6:21 pm. Wait, the vacuum cleaner place moved two flipping storefronts down? They didn’t even move across the block? They’re just … they … the flipping heck is any of this even about? Money laundering, that’s what it has to be.

Tuesday

11:30 am. Reach the 100th consecutive day of telling the computer to “Remind me tomorrow” about that system update it thinks is so all-fired important and that you can’t even begin to car about.

4:45 pm. Nurl. That’s all it has listed here. Good luck with that.

Wednesday

6:30 pm. Michael’s sends you a good-for-one-day 70% off anything in the store coupon and the only thing you can find that’s even remotely slightly of need is a $2.99 spool of ribbon.

10:10 pm. Oh yeah you were meaning to get that good rubber cutting mat for like ever.

11:25 pm. No luck getting to sleep. Better take a melatonin.

The Conference Call


The call is scheduled for 2:00 Friday. PM, the office manager sent out a follow-up e-mail about, as though AM were up for discussion. It’s the same joke sent out every time. But we must respect the rituals of the Conference Call. To leap in without the assurance that everyone was not getting together at 2:00 AM would be unthinkable. And it would bring about the ambiguity about whether they meant the 2:00 AM reached by staying up late on Thursday or staying up late on Friday.

The subject is the M’Gregor Project. The M’Gregor Project has been going on for so long and gotten discussed so well that it has achieved organizational Nirvana. There is no task on it, however minor, which can be completed by any known means. The attempt to establish how to complete any part of any task on it results in the task splitting, like a free neutron, into three smaller tasks and administrative neutrinos. And yet these smaller tasks are no more completable. And yet call for as much discussion. It is not that anyone is avoiding work. They put reasonable, responsible efforts into their tasks. It’s just that everyone needs something someone else does before they can finish, and there is nothing that can be finished first.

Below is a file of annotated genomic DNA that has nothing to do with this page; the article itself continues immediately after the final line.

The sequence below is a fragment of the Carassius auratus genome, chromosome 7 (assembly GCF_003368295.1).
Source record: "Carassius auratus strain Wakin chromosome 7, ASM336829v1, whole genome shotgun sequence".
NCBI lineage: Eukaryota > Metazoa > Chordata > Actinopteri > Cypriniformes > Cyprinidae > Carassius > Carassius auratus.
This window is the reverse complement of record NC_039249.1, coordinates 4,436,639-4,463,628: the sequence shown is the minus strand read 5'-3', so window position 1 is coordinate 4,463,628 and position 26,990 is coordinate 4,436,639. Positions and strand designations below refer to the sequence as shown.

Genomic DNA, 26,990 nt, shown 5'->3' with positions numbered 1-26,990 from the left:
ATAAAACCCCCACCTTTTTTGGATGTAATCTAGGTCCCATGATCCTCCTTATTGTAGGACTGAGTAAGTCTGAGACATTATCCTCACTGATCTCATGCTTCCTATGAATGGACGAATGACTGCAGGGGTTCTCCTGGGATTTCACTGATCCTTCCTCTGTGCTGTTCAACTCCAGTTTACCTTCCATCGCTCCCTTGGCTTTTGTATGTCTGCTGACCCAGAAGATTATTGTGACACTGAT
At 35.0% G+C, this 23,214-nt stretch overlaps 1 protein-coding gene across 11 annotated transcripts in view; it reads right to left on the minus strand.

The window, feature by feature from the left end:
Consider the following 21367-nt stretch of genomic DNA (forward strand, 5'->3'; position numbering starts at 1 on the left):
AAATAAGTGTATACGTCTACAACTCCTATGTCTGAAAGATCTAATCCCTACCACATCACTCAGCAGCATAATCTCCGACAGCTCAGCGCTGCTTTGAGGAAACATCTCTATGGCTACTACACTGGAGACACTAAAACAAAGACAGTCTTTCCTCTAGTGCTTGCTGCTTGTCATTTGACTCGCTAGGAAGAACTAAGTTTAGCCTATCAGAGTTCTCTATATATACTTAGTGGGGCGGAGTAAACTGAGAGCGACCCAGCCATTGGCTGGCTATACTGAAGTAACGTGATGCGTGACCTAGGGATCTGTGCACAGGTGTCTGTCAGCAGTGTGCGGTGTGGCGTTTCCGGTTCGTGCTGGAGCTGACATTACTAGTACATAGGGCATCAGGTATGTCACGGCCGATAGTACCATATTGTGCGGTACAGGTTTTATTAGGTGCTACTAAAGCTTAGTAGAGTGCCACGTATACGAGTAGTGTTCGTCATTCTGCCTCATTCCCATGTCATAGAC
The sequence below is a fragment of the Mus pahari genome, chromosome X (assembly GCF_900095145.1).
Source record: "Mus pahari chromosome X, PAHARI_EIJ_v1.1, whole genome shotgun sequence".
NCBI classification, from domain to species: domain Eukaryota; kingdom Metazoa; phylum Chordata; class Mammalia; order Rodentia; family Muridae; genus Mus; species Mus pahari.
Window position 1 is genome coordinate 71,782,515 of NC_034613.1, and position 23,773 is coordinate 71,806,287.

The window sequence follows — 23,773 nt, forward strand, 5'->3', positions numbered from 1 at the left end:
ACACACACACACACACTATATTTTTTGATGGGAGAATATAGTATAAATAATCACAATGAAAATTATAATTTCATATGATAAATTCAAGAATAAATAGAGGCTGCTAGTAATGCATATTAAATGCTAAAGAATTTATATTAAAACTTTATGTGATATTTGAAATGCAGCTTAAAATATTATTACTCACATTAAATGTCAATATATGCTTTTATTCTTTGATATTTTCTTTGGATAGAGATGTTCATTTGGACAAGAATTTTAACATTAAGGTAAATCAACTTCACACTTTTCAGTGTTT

Thus the need to set a careful agenda. There should be time to review outstanding tasks. This is all of them. There will not be time to review outstanding tasks. The group will get through about ten minutes of this and then ask whether there’s anyone falling behind. Everyone feels themselves falling behind. Even without trying to subdivide tasks two or three new ones have appeared to everyone. Tasks are like feral kittens scratching at the break room door. After consideration most everyone accepts these newly subdivided tasks. They set them up in the least-used corner of their workspace with a small bowl of kibble and bedding made of shredded printer instructions. There is special time given to the person who’s found five new tasks. Two of them are given away to people who think they could whip that out Monday. Monday’s when the printer is set to explode, but that isn’t on the agenda and so is not considered.